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CJD
06-23-2014, 03:11 AM
Next offbeat question.

I was browsing the service manual and noticed the material for the original exhaust valves was a "chrome nickel steel stamping with a stellite tip". The current valves available are listed as stainless. Does anyone know how well stainless compares to the original material? Is the stellite tip significant enough to be worth 4 times the cost of a straight stainless tip?

vivdownunder
06-23-2014, 10:28 AM
Depends how much use the car will get. Stellite tips are as hard as billy goat's knees as to defeating flat tappet scuff wear. Softer stainless steel valves, especially exhaust valves, only rate about 40% of the life of stellite valves.

Viv

CJD
06-23-2014, 12:25 PM
Thanks, Viv. It will see little use. I was just worried, as I recieved 3 heads in my Christmas pile, plus the 2 I have been working on for the TR2...and on every head one or two valves are mushroomed out on the tip. I have used straight stainless on many other engines, even with pretty heavy valve springs, and have had negligible valve tip wear problems. I just wondered if the triumphs are harder on tips?

TR3driver
06-23-2014, 07:26 PM
Not likely the factory used Stellite unless they perceived a problem.

CJD
06-23-2014, 09:10 PM
Not likely the factory used Stellite unless they perceived a problem.

So, Randall, I guess you are recommending the stellites?

TR3driver
06-23-2014, 10:38 PM
So, Randall, I guess you are recommending the stellites?
I basically agree with Viv; probably not necessary for an engine that won't see long, hard usage. I'm pretty sure the oversize valves I got from BFE were just stainless, and the tips still looked OK after 10K miles or so. (Wish I could say the same for the hardened exhaust seats)

TriumphantMan
06-24-2014, 10:23 AM
(Wish I could say the same for the hardened exhaust seats)

What kind of trouble did you have with the hardened valve seats. I'm rebuilding my '63 TR4 and maybe I can avoid any trouble.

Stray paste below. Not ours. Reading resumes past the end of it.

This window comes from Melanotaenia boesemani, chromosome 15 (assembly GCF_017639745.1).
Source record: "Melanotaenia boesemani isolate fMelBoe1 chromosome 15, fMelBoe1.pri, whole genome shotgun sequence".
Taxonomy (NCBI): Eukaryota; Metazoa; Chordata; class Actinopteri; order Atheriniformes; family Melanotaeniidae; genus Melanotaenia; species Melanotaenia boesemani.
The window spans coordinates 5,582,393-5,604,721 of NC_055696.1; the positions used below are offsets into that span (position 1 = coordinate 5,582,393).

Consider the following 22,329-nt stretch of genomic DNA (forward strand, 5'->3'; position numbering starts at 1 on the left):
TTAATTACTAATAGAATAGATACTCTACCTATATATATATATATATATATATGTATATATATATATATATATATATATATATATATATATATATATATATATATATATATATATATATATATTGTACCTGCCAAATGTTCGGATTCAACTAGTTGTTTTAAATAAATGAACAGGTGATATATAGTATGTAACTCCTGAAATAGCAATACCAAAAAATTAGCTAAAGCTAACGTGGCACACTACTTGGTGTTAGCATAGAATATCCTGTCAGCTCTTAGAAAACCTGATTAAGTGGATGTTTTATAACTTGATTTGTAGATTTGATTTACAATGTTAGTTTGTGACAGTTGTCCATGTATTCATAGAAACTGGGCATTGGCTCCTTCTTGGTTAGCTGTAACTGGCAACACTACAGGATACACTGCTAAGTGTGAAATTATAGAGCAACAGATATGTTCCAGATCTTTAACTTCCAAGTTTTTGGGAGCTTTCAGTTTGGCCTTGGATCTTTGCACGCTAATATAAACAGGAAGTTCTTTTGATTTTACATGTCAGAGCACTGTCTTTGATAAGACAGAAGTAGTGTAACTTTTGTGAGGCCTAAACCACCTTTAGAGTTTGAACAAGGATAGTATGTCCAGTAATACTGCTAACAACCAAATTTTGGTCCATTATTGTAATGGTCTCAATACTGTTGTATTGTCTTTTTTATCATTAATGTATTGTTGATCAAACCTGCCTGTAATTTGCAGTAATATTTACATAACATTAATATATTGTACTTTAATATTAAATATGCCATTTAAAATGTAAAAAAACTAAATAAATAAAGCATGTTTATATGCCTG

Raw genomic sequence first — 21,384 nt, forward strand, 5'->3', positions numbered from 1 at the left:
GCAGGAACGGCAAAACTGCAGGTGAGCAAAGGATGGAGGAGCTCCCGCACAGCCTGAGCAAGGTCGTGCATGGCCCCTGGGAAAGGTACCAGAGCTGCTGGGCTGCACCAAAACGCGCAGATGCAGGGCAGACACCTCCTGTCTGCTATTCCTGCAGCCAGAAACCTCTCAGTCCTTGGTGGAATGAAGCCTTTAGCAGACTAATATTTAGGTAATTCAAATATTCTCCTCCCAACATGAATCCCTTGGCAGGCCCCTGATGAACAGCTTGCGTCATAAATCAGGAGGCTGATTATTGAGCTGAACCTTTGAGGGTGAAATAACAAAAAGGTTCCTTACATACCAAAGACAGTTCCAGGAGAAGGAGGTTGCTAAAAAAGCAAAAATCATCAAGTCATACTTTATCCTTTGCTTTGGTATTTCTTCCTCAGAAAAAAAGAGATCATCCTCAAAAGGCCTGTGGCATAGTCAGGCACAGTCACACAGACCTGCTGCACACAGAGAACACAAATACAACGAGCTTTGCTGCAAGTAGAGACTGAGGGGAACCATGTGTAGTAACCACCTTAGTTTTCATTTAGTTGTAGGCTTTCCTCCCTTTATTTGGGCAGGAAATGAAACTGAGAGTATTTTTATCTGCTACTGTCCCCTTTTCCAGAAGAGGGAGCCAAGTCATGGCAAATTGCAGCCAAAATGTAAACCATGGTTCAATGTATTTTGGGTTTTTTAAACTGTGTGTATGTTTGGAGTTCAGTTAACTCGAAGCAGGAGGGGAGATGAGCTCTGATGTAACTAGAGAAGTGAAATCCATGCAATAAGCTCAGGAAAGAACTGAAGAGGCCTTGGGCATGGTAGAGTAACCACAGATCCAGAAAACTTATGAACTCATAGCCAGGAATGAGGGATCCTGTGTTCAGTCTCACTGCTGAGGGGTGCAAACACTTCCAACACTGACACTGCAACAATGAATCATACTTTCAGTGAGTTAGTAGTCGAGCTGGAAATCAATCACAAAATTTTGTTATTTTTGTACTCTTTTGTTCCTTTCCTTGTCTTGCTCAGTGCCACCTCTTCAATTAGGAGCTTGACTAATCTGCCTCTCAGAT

What would you have done different?

TR3driver
06-24-2014, 11:35 AM
What kind of trouble did you have with the hardened valve seats. I'm rebuilding my '63 TR4 and maybe I can avoid any trouble.
What would you have done different?

I don't really know what the problem was; but I think my mistake was using "racing" valve springs and not checking the seat pressure. Or it might have been the too-high compression ratio and not removing the sharp edges in the combustion chamber. Or even the MMT-based octane improver I used to compensate for the high compression ratio and tendency to knock. Another possibility is that the altered combustion chamber shape (from milling the head) was enough to move the mixture lean during high rpm medium throttle operation.

At any rate, those are all things that I will do differently next time. I probably should have tried running lead substitute to see if that would stop the recession, but I didn't. (I was kind of distracted with other things at the time and driving the TR was a sort of therapy to keep me going.)

Here's a shot of the modified head, after perhaps 20k miles of mostly street driving:
https://i258.photobucket.com/albums/hh260/TR3driver/TS39781LO/th_DSCF0023.jpg (https://s258.photobucket.com/user/TR3driver/media/TS39781LO/DSCF0023.jpg.html)

As you can see, the exhaust valve has extreme recession. It was so bad that I could no longer adjust the valve lash, even with shims under the rocker pedestals and shorter pushrods. The spring retainer was literally hitting against the rocker arm! Less obvious, the intake valve seat (which is still the original cast seat) has recessed a bit as well. At the time, I just threw the modified head in the corner (where it still resides) and installed an unmodified head from another motor (no other changes). It was still running fine (though not nearly as much torque & power as the high compression produced) a few years later when the car got totaled in an accident.